Read Luke 1:39-55
Congratulations! You Are Going to Be a Mother!
“Blessed are you among women, and blessed is the fruit of your womb!… Blessed is she who believed…”
At Christmas we celebrate a birth, not simply of a boy child – Jesus – but the birth of God into our midst, bringing new hope for the rebirth of the world. Let’s do a little Christmas wishing now. If Christmas meant God born in reality into our midst; into Ocean Grove/Barwon Heads. What might we hope for? What might be born into this town, this country and its people? (Responses from congregation: peace, justice, mutual understanding, patience with one another, restoration of the environement, etc)
In our Gospel reading today, Mary is called blessed, not only because she carries this new birth, but because she believed in it. Because she believed in it, she nurtured it into reality, thus providing the basis for a new world. “Blessed is she who believed, for there will be fulfilment of those things which were told her from the Lord.”
Her belief gave her hope, expressed in that part of our reading today called the Magnificat. In today’s jargon it is an expression of liberation theology: a promise for the weak, the oppressed, the poor. Accordingly, this birth includes empowerment of the powerless: in our society that would include women, boat people, victims of violence, children, the unemployed, the homeless; and brings about the toppling of the powerful: the politicians, the business tycoons, the military leaders.
It also means a significant redistribution of income. All those people whose tax cuts typically are bigger than most of our incomes are only the first of the rich who will be sent away empty, while the hungry are filled with good things.
Is this just a fantasy trip for the poor and powerless? Or is this birth something that will occur this Christmas in a humpy in the outback, bringing the reality of God’s kingdom to this country.
If Christmas is not to be an increasingly irrelevant excuse for a birthday party, then it must be a reality for Australia now; a reality to the downtrodden, the destitute and the down-and-out. Christmas is not the celebration of a past event somewhere in the Middle East. It is a current event set here in Ocean Grove/Barwon Heads, Vic. And if God is to be born in reality in Australia in this time, then God needs a mother. What if I were to say that God’s mother is you? I can imagine your response, like Mary’s: Who, me? Yes, you! God is waiting to be born in your life. If God is to bring good news to the poor, heal the broken hearted, deliver the captives, give sight to the blind and liberate the oppressed, then God needs to be born in human lives in this time; in yours and mine.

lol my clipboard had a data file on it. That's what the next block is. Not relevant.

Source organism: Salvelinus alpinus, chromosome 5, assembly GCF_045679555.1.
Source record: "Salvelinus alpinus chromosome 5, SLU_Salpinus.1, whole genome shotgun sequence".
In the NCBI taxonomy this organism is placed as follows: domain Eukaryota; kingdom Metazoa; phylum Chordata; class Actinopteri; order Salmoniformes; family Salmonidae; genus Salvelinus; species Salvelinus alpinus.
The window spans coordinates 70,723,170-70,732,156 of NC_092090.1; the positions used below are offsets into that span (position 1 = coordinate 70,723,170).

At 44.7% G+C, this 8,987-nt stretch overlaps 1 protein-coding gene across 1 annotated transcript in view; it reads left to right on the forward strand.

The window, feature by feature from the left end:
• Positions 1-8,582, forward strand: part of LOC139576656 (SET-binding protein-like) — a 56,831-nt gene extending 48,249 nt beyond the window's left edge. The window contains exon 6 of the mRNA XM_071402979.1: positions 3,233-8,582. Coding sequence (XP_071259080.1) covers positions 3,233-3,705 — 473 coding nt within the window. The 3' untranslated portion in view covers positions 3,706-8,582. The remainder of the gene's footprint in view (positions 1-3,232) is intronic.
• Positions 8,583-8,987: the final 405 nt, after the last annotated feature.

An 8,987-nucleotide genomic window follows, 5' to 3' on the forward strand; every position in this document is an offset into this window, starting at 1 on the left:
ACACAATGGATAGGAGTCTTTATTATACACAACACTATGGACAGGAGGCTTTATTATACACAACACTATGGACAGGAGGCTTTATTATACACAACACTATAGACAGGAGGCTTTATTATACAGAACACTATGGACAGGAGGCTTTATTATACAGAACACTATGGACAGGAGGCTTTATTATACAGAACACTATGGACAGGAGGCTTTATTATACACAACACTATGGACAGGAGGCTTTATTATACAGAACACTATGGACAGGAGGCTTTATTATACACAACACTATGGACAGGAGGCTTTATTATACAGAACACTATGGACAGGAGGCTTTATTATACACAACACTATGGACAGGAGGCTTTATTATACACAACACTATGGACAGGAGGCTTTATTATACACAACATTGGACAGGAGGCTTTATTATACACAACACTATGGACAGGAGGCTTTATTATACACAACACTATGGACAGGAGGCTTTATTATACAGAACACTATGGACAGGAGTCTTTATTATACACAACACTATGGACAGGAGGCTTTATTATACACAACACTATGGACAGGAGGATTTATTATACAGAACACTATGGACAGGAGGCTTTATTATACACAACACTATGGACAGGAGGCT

There are plenty of people who would not want to see this birth happen, just as in Jesus day: among them the rich, the powerful and everyone who has an investment in the status quo. I suspect that, in worldly terms, most of us qualify as rich and powerful; therefore, just as you are potential mothers of God, you, like Herod, are potential killers of God. Both options reside in each of us: the choice is ours.
At one time I couldn’t understand all the fuss made over Mary’s faith and obedience. It seemed to be a particularly Catholic thing. Big deal! After all, if God chose to impregnate her, then what choice did she have? ‘Bingo, you’re pregnant; I’ll see you in nine months.’ In time, I realised that the Christmas story represents the story of an event that takes place in the inner world – in each of us, over and over. The point of today’s gospel reading is that Mary believed, and so she became the model for those who were to follow.
Martin Luther once said in a sermon that three miracles occurred at Christmas: (1) God became human, (2) a virgin conceived, and (3) Mary believed. For Luther, the greatest of these was the last one. Why do suppose Luther said that Mary’s belief was the greatest of these great miracles? (Responses from the congregation: without #3, #1 can’t occur and #2 is irrelevant; without #3 God cannot come to us.)
To believe that you carry God in you, and choose to let God be born, is to see the kingdom laid out before your eyes and to live for it. This is what incarnation is all about: God manifest in every human life that allows the new birth to take place, nurtures it and lets it grow up to take over one’s life. St. Anthanasius wrote, “For he was made man that we might be made God.” (repeat quote)
All of those Christmas wishes for Australia of which we spoke earlier come to pass as God becomes incarnate in Australians. This country does not need grand economic plans, more exports, smarter leadership so much as it needs its citizens to echo Mary’s response to the annunciation: “Let it be.” A blessed new birth to you.